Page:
The Australian rugby star has triggered controversy by saying on social media gay people are headed to ‘HELL … Unless they repent of their sins and turn to God’. Such misuse of Bible scripture is the biggest impediment to Pasifika Rainbow people being able to live our lives without fear, backlash and hatred, writes Tuiloma Lina-Jodi Vaine Samu, with the support of 57 other people from the NZ Pasifika community
Dear Israel Folau
At the end of this letter you will see some of the names of Pasifika people you have condemned to hell along with some of our allies.
We want to let you know that your stance towards our LGBTQI+ people is the antithesis of being Christian.
We are incredibly disappointed in your recent comments and soon after you made them, artist activist Tanu Gago encouraged Pasifika people to have the “ake/ate” to reply to you.
We want you to know that the stakes are high for us in Aotearoa, Australia and in the Pacific.
Our youth suicide rates are the highest in the “developed” world and Pasifika who identify as LGBTQI+ are a significant number of those souls who take their own lives because of the intolerance, rejection and hatred from our own loved ones. While we like to think our Pasifika peoples are some of the most loving of all, you have highlighted that this is often not the case when it comes to LGBTQI+ peoples.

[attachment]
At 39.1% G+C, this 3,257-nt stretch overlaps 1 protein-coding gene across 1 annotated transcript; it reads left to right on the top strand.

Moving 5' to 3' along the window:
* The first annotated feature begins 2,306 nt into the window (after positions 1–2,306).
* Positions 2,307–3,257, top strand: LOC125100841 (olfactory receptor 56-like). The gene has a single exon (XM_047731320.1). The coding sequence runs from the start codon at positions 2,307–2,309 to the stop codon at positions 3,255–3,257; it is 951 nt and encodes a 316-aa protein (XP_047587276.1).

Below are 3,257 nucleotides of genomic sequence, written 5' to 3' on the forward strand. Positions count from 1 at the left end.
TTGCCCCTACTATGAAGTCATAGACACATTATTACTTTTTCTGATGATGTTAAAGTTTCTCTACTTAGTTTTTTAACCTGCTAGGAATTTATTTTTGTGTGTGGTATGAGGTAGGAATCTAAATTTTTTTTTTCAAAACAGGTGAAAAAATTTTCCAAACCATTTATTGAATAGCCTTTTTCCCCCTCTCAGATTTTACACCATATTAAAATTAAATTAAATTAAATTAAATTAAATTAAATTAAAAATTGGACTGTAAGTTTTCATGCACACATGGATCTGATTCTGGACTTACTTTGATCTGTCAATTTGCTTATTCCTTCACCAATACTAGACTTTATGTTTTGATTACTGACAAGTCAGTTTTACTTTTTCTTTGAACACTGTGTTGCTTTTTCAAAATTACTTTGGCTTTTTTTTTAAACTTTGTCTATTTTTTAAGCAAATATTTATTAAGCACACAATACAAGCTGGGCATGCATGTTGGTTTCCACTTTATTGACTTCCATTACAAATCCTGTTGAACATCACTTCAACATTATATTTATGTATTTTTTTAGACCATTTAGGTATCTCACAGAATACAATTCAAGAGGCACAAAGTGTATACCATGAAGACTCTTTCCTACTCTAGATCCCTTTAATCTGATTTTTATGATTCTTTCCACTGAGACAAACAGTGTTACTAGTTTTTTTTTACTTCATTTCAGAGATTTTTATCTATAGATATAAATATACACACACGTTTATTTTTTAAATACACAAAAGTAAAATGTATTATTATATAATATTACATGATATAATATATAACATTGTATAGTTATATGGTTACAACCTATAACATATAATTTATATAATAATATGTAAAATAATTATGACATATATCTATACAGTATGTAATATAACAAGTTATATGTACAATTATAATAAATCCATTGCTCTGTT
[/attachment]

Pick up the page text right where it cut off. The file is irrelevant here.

Rugby Australia and its main sponsor Qantas condemned your bigoted statement as did many other high profile rugby players. It shows that when it comes to Pālangi commerce, there are swift and harsh consequences. So why have we as Pasifika, Moana-nui-o-Kiva communities not as a whole stood up immediately to say – “Ikai! Kare! Leai! No Israel Folau! This is abhorrent and it is wrong!”
The sad thing is we can’t deny that many of our people are entrenched in this unforgiving, (un)Christian conditioning and agree with you. The mistranslation and misuse of Bible scripture is the biggest impediment to Pasifika Rainbow people being able to live our lives without fear, backlash and hatred from those who often matter the most to us.
An unquestioning belief in and holding fast to the Bible is very much a feature of our lives as Pasifika peoples. Our cultures are entrenched in our Christian faiths and this has been central to our modern-day cultures since we were colonised. But our peoples also need to remember that fa’afafine, fa’afatama, fakafefine/ fakaleiti, fakafifine, ‘akavaine and sexually diverse cultures are more ancient and authentically ancestral than our Christian religion is.
I believe as do many of the Pacific LGBTQI+ Rainbow community that Jesus Christ is our God and Redeemer. The Jesus Christ that I know and believe in is one of unconditional love, compassion, non-judgement and service to everyone. My Christian faith is crucial to my wellbeing, so too are the legacy and beliefs left by our ancestors.